Daniel Phill attended Washington State University, Pullman, and received his BFA in 1978 from the San Francisco Art Institute. He received his MFA in 1983 from Stanford University and currently lives in San Francisco. He begins each painting jumping in “with a leap of faith,” he says, that something will develop from his spontaneous application of color and texture.  Phill identifies with many of the principles and techniques of Abstract Expressionism, but also relishes the ambiguity between abstraction, figuration and the illusion of space in his paintings suggest light, atmosphere and depth—a combination that makes visible Hans Hofmann’s assertion that “shapes, colors, lines, calligraphic squiggles and use of space always echo the reality found in nature—its structure rather than appearance.”  He eschews the neat and formal, preferring a responsive approach.

“The gallery will be truly transformed with the energy of these three dynamic artists,” says Ruhlen.



September 1-30 Postwar New Mexico Modernists

In Conjunction with the New Mexico Museum of Art and the Georgia O'Keefe Museum.

Postwar New Mexico Modernists
Janet Lippincott
Louis Ribak
Beatrice Mandelman

New Mexico Modernists after World War II
Text Box: Who: Janet Lippincott, Beatrice Mandelman, and Louis Ribak What: Exhibition of paintings When: September 1-30 Where: Karan Ruhlen Gallery,  225 Canyon Road, Santa Fe, NM 87501 Curriculum Vitae online www.karanruhlen.com  Like the post-World War I generation of modernists, this second generation was reared and educated in the fertile art communities of the East and West Coasts and Europe. Louis Ribak and Janet Lippincott served in World War II, taking up residence in New Mexico thereafter and in some cases using their GI Bill benefits to study with the first generation of New Mexico modernists. Others were drawn to the state by the first generation, including Florence Pierce who studied with Emil Bisttram, Earl Stroh who studied with Andrew Dasburg and Tom Benrimo; and Lumpkins with Bisttram and Raymond Jonson. Beatrice Mandelman and Louis Ribak were encouraged to move to New Mexico by John Sloan.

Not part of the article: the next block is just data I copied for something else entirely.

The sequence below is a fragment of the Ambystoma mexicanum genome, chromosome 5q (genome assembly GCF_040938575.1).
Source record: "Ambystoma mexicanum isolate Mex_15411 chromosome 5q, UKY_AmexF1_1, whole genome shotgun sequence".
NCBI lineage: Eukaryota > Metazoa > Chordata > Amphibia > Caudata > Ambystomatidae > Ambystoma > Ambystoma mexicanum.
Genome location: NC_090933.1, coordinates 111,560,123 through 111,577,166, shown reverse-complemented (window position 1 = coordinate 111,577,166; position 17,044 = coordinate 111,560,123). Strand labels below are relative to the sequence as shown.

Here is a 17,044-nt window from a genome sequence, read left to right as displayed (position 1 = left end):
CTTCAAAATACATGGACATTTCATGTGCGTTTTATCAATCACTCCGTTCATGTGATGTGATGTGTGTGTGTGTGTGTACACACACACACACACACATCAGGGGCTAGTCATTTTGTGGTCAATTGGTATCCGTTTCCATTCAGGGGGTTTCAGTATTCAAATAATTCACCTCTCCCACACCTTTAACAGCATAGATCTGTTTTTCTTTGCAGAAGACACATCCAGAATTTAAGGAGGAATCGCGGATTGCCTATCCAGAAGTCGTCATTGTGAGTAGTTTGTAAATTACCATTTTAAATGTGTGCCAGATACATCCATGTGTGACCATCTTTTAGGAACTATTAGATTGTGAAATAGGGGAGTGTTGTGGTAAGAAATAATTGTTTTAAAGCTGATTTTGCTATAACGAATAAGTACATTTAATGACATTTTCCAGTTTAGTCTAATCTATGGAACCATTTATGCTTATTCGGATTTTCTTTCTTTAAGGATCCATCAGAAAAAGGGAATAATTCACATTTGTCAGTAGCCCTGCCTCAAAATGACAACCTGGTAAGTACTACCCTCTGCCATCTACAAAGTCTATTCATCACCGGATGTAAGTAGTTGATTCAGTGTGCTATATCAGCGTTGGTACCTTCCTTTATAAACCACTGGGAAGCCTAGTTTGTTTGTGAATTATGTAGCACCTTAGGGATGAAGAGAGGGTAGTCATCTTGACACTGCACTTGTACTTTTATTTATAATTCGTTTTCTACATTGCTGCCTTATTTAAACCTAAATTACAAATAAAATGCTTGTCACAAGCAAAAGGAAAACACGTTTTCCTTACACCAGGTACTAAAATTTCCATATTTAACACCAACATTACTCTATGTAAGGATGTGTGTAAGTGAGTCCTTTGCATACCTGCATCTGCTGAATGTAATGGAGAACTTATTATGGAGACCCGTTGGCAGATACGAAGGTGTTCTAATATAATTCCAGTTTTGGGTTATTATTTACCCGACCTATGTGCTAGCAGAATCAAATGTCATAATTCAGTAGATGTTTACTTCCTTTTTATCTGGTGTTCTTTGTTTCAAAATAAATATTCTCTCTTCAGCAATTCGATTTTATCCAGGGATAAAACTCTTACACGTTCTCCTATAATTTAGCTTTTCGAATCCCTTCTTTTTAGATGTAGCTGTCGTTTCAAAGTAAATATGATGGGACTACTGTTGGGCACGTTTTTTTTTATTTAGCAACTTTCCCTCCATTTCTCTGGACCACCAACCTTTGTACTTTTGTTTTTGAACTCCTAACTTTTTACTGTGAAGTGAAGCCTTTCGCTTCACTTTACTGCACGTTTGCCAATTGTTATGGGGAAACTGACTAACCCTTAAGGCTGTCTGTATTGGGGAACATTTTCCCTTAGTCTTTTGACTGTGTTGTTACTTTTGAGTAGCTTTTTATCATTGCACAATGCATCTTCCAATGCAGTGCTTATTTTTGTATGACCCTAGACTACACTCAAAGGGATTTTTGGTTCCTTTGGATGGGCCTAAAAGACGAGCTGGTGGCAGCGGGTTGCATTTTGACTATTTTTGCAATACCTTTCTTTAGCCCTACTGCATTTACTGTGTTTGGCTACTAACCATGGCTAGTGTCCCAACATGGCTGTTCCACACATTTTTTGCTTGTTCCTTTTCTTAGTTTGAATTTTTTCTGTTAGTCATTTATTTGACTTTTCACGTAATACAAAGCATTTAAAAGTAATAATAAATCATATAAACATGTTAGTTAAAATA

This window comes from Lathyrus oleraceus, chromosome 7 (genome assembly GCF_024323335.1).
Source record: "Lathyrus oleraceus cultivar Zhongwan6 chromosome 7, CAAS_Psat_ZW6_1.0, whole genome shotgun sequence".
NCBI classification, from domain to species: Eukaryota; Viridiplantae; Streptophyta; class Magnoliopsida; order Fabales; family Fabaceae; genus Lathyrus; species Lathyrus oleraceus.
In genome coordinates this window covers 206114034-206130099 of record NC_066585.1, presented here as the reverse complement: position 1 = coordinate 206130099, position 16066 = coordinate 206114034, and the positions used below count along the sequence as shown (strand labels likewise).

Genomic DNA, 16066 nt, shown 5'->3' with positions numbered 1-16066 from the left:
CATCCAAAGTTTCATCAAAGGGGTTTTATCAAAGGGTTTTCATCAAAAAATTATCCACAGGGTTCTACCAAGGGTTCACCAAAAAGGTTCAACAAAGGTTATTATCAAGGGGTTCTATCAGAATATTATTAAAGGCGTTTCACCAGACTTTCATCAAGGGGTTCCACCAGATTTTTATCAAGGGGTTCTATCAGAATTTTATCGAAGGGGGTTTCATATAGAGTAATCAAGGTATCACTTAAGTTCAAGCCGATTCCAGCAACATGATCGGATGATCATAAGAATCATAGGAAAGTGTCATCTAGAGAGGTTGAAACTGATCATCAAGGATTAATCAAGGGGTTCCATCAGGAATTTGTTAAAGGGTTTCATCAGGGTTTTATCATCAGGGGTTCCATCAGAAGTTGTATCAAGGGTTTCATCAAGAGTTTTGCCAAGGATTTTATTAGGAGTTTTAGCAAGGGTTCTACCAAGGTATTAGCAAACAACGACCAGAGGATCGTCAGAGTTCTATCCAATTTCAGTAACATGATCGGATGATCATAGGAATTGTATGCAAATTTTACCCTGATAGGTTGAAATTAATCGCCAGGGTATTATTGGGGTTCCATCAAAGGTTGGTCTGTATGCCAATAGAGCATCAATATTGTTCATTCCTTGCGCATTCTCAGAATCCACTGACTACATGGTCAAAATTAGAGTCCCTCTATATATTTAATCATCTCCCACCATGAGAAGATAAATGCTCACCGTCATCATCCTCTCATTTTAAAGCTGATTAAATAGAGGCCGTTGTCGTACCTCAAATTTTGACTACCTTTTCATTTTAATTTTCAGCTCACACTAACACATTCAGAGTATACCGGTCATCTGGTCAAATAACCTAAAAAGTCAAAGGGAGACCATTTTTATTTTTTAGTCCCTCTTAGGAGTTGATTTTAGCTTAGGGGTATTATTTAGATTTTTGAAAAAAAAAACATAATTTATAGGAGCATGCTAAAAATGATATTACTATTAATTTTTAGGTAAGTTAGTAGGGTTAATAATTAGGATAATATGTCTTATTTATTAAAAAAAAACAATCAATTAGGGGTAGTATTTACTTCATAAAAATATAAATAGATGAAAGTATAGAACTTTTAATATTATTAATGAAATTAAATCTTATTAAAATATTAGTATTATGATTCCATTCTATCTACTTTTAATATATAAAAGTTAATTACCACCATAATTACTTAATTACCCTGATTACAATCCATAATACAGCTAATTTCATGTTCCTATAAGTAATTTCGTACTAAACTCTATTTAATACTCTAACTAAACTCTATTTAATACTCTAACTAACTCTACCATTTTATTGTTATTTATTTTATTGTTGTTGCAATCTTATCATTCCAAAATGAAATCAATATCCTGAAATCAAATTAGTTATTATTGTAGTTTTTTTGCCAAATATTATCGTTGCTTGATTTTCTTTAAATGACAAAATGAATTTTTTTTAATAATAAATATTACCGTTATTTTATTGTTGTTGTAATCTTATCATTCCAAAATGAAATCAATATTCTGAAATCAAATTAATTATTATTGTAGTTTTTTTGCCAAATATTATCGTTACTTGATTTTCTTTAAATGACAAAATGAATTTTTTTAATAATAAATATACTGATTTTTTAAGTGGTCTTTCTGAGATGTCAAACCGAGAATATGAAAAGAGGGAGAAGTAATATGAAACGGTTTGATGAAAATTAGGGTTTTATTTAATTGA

What each of the modernists has in common is a commitment to authentic self-expression using color, line, space and form. Many abstracted New Mexico’s evocative earth elements, including Lippincott and Ribak. Lippincott, Ribak and Mandelman worked intuitively and were prolific. Several of this generation created original prints produced at Tamarind Lithography Workshop, where Clinton Adams served as director.